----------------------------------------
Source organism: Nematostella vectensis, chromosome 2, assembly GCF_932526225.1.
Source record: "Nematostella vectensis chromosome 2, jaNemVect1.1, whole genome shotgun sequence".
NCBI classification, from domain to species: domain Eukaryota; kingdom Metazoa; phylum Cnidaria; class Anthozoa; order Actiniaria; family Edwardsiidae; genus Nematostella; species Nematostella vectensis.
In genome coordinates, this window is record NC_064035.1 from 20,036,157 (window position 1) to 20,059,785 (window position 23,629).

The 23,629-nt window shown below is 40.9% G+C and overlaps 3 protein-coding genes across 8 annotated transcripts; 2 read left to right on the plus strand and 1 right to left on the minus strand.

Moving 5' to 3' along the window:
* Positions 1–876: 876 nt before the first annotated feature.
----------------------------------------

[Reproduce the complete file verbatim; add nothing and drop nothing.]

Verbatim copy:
Source organism: Nematostella vectensis, chromosome 2, assembly GCF_932526225.1.
Source record: "Nematostella vectensis chromosome 2, jaNemVect1.1, whole genome shotgun sequence".
NCBI classification, from domain to species: domain Eukaryota; kingdom Metazoa; phylum Cnidaria; class Anthozoa; order Actiniaria; family Edwardsiidae; genus Nematostella; species Nematostella vectensis.
In genome coordinates, this window is record NC_064035.1 from 20,036,157 (window position 1) to 20,059,785 (window position 23,629).

The 23,629-nt window shown below is 40.9% G+C and overlaps 3 protein-coding genes across 8 annotated transcripts; 2 read left to right on the plus strand and 1 right to left on the minus strand.

Moving 5' to 3' along the window:
* Positions 1–876: 876 nt before the first annotated feature.